Pick up any book at the bookstore: more than likely it was commissioned, edited, proofed, designed by women. In fact, the United Kingdom publishing industry is made up of an estimated 50%-70% women. Until Helen Fraser retired in 2009, the biggest three publishers in the UK by market share had women in top senior roles: Helen Fraser, Managing Director of Penguin UK; Gail Rebuck, CEO of Random House; and Victoria Barnsley, CEO of Harper Collins. The industry is no longer populated by autocratic pipe-smoking gentlemen in tweeds and well turned-out girls in pearls. Rebuck, Fraser, and Barnsley are a world away from either of those gender stereotypes associated with earlier 20th-century publishing.
Yet, pick up a book on the history of the publishing industry, again probably published by a female-dominated publishing house, and you’ll find it strangely lacking in references to book women. An outsider to the industry would never guess that most “book people” are book women.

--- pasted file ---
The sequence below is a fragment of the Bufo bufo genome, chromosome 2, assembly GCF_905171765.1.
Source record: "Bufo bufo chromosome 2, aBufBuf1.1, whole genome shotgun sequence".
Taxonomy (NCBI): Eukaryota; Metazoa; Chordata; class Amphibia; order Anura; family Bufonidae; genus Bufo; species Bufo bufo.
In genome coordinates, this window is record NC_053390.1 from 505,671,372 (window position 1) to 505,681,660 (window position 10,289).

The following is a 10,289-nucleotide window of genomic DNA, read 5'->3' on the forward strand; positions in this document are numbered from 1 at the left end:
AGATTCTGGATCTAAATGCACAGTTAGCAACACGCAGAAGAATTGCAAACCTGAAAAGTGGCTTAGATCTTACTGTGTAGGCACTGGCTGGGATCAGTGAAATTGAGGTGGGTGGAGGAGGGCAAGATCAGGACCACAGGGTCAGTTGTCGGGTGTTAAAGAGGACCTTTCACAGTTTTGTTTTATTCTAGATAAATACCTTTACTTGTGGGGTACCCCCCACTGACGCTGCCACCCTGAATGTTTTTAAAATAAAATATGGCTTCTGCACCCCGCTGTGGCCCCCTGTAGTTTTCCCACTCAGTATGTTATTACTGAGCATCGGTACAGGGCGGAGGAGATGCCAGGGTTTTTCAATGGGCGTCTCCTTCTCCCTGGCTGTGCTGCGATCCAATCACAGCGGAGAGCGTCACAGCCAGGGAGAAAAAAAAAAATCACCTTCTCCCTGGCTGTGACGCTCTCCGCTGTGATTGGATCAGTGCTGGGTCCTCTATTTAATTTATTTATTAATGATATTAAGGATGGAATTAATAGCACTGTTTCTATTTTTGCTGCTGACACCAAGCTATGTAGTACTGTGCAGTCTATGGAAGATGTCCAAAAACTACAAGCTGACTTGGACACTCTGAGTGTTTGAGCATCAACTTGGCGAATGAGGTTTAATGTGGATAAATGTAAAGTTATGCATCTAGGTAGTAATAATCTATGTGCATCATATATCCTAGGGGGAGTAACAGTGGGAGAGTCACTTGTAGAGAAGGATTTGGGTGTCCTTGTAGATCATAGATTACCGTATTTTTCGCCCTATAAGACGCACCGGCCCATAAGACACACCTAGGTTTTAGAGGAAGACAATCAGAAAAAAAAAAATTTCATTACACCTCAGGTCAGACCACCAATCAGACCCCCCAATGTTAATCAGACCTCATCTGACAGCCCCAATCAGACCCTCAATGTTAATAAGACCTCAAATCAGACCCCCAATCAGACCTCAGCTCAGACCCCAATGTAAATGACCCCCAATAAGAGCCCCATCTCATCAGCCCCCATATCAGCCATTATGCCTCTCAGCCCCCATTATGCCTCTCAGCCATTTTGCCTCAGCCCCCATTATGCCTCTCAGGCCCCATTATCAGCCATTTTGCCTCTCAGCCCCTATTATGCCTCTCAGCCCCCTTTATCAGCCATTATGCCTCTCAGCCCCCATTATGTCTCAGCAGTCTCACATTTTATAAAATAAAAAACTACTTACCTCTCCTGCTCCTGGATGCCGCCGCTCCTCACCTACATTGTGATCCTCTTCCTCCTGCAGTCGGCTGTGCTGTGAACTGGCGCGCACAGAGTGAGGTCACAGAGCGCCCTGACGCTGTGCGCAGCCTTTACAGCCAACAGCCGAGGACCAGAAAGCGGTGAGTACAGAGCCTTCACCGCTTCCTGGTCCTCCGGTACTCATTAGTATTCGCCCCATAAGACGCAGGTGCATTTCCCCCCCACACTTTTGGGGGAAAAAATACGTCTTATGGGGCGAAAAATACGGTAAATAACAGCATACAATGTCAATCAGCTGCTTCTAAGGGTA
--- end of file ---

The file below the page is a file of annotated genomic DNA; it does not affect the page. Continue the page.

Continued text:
Men such as book historians Robert Darnton and John Feather espouse theories that justify an inclusion of women in the history of books, and yet, this history remains to be written. Meanwhile, feminist book historians have focused on feminist publishing to the exclusion of women in the mainstream.
Understanding gender as an aspect of book history